Some things will take some thinking about. Stations where multiple lines converge might be stacked, something like this (again, this is only a hypothetical):

Here, the two N-S tunnels are at the same level, but the E-W level is a level lower. The room then spreads over more than one level, and I think that will definitely be the way forward with this. But lines that come to an intersection might not actually be together. The District (green) and Circle (yellow) lines mirror each other a lot. It might be better not to have two sets of corridors between the same locations on the same level.

I need to try to isolate the lines to work out which work best as being 'the same' levels and which would be better on different levels. I also need to work out what this means:

Is that one room accessible by two corridors? Is it two rooms, each accessible by different corridors? Is it two rooms in the same place on different levels? I don't think it can be a single room; that would necessarily make it an interchange (ie a way of getting from one corridor to another). It has then to be two rooms (either on the same or different levels). So I need to up the number of 'rooms' - each time a station like Bayswater appears it needs to be counted once for each line that comes in. Interchange locations are a bit trickier - one big room over different levels, or linked rooms? I guess the situation might have to dictate that. Perhaps one of the other symbols (there are two different wheelchair symbols) might be used to decide it - for example, if there's a wheelchair symbol there's 'access' between two (or more) rooms, where there's no wheelchair it's all one big room.
There are also some other symbols - a kind of 'long' (Latin) cross, a little like this † - which surely represents something. Death, it looks like. A trap? There aren't many of them and putting traps in the same places on different floors or in neighbouring but unconnected rooms (as would probably happen if this means 'trap') would be a bit predictable. Maybe more undead? I like the idea of monsters in clusters but not so keen on having areas of traps. OK if they're connected to a particular kind of monster (Kobolds are the obvious monster for trapping but Goblins and others might also be candidates for setting traps) but otherwise, trapped zones seem forced to me.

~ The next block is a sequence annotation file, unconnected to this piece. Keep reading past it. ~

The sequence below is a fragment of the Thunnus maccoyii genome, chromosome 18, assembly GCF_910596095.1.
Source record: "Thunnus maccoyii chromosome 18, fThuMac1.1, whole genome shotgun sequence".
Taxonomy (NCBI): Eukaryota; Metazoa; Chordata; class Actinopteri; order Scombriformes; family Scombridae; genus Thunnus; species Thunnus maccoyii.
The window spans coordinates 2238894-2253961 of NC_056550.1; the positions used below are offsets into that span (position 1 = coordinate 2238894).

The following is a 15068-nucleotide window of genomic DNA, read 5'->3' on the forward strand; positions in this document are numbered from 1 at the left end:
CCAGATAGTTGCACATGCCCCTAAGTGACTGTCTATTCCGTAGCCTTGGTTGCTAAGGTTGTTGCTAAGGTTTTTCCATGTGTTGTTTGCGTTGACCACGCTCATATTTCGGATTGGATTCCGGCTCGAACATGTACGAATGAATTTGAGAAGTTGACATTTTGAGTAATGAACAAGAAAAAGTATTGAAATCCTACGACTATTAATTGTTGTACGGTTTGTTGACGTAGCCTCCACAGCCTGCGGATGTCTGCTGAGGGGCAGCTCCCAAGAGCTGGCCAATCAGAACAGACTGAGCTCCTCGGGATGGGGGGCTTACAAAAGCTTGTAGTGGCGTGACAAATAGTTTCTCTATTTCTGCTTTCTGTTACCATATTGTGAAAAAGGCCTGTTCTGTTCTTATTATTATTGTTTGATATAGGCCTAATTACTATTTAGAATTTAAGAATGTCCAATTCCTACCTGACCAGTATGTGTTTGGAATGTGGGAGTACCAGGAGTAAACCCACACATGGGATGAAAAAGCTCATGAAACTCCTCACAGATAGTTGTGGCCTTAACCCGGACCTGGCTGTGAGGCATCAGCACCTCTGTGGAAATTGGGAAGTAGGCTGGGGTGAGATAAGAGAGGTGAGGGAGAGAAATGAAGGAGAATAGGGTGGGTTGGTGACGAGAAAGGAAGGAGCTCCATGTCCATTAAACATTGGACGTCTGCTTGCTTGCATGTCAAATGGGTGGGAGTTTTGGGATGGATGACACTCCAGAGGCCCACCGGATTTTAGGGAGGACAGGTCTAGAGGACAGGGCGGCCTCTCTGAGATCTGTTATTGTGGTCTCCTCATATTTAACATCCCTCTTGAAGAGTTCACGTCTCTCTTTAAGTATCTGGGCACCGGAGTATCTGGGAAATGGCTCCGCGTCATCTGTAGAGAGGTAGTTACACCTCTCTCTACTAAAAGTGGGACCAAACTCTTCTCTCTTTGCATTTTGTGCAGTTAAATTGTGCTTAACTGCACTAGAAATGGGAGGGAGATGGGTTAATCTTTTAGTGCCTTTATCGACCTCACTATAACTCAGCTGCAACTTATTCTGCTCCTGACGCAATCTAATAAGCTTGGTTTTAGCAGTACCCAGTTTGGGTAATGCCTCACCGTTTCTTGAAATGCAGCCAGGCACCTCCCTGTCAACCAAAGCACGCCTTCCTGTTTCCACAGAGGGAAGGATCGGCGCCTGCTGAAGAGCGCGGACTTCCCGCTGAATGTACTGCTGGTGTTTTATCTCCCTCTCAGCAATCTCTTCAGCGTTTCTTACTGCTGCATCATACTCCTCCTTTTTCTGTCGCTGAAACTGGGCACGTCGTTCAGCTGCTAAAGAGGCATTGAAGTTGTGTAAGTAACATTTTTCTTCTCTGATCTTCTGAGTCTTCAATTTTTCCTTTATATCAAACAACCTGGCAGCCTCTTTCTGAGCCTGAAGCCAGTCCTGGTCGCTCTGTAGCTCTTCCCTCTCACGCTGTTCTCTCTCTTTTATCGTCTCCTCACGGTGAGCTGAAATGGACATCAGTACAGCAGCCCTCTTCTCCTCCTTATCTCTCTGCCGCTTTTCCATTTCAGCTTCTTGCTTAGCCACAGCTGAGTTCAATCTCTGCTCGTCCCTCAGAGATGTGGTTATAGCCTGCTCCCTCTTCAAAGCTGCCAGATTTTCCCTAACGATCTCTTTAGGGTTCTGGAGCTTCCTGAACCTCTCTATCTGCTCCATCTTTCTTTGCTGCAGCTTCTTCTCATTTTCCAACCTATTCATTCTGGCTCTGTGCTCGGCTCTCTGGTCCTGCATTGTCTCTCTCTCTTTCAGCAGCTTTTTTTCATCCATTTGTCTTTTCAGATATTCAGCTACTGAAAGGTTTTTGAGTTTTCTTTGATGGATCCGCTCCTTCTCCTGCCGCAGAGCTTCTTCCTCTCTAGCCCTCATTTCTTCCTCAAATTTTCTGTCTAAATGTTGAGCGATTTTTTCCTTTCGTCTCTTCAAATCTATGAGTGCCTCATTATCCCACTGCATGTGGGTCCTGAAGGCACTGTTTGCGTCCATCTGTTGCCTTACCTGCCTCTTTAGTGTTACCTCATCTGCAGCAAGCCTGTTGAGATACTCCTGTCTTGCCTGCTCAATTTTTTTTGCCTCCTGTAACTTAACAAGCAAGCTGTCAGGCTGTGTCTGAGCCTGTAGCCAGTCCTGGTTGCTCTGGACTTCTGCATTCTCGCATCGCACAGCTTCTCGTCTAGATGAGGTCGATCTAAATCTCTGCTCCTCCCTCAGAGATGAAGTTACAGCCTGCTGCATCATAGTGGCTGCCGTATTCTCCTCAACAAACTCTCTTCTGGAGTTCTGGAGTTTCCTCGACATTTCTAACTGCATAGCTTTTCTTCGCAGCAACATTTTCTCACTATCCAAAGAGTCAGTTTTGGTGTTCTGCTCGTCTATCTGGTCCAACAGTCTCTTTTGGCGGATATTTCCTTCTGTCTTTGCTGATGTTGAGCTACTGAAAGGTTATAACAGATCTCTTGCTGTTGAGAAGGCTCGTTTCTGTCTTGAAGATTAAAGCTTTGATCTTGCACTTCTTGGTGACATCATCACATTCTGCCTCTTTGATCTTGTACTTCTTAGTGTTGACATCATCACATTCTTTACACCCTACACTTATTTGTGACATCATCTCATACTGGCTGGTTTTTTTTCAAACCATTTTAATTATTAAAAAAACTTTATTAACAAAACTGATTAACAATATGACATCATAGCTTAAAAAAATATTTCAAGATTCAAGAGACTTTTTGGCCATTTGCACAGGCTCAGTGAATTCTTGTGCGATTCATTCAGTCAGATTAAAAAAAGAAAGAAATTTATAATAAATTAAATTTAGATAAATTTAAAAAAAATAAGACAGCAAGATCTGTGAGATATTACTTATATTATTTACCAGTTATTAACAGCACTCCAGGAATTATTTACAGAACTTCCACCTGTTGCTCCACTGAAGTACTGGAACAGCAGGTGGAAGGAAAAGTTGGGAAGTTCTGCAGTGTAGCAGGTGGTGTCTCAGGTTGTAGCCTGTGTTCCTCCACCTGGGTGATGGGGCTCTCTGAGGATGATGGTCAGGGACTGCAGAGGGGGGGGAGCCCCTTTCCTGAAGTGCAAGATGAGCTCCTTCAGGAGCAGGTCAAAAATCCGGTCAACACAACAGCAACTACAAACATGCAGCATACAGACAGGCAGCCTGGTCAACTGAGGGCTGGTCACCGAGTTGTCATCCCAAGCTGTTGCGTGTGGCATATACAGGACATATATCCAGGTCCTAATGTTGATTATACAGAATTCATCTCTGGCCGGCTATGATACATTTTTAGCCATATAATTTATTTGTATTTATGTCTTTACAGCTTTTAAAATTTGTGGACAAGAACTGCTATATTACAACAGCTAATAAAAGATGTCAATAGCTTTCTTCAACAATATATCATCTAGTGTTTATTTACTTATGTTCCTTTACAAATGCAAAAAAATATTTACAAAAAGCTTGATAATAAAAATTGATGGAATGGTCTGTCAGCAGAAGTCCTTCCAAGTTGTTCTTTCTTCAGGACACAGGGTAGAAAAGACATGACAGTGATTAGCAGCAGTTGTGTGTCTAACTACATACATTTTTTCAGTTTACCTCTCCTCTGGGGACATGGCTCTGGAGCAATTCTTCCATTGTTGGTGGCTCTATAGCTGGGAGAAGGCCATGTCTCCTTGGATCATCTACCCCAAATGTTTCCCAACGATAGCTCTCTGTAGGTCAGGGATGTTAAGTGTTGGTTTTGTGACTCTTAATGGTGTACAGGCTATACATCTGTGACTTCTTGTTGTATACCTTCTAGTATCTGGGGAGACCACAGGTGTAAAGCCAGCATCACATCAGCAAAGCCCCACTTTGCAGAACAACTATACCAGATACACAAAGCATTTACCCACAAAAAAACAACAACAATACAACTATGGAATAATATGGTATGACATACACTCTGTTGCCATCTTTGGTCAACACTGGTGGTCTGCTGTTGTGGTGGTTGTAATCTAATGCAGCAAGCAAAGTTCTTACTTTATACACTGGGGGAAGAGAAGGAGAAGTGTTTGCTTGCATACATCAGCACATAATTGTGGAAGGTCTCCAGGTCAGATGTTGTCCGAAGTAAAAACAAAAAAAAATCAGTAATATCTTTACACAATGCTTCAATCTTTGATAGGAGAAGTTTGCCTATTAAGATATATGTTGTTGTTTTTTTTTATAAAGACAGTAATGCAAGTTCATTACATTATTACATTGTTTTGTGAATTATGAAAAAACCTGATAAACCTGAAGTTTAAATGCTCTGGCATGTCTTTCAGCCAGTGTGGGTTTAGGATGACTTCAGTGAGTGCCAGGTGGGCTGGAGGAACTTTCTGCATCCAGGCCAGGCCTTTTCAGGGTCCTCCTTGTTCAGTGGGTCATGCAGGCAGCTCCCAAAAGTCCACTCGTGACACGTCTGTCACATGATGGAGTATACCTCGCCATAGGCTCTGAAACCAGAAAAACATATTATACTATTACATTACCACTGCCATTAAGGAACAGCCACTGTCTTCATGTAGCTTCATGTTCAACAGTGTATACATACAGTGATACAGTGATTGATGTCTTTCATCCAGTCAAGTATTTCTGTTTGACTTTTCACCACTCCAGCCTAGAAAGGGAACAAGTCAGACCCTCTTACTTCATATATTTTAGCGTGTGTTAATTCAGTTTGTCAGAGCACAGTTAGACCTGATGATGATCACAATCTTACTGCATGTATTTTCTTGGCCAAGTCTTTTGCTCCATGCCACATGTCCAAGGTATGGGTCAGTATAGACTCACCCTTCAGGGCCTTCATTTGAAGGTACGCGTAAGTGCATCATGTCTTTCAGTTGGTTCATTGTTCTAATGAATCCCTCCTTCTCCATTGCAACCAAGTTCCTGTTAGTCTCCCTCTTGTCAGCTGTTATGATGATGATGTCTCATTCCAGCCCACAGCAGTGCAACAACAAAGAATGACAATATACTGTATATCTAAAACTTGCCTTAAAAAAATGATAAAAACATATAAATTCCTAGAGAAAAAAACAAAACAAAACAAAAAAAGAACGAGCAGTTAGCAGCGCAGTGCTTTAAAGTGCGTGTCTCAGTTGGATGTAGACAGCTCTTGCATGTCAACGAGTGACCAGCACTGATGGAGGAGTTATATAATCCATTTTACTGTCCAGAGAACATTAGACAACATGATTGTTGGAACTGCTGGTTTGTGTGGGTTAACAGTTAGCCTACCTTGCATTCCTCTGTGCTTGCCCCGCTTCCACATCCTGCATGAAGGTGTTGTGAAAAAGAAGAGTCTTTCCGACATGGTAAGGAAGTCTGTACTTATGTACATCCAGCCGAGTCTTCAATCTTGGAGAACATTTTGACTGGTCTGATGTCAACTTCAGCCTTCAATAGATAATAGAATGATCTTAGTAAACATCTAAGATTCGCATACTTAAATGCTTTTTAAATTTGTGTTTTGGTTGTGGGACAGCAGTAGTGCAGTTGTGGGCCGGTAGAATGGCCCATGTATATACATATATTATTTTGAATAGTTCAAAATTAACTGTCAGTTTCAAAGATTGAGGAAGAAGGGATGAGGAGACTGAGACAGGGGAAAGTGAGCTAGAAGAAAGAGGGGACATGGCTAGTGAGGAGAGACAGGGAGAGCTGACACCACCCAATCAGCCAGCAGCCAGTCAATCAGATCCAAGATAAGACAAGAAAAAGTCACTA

There are also seven stations (that I could see) where boat logos are displayed. The best reason for this is that it provides access to the ?underground water-course. I'll have to check the levels carefully to make sure these are all on the same dungeon level, or provide some good justification otherwise - an underground waterfall is fine to move from a higher to a deeper level, but makes travelling 'upstream' really tricky.

All of this I'm sure could combine into an interesting dungeon environment. But... I won't do it all. And that's why I think it would be a good thing to open it all up. Who wouldn't want to be part of building a co-operative megadungeon around the London Underground?

Thursday, 22 November 2018

Subverting setting expectations II - two suggestions for reskinning B/X

What if...

... there were no female Dwarves?

... there were no male Elves?

I quite like the idea of Elves and Dwarves being the somewhat sexually-dimorphic representatives of a single species (so the offspring of a Dwarf and an Elf would be an Elf or a Dwarf). Of course, assigning the sexes other way round is also possible, but 'The Dwarf-King' and 'The Elf-Queen' are probably more mythologically-grounded in the Western canon than the other way around. That in itself may be reason enough to insist on bearded Dwarf women and willowy Elf men, however.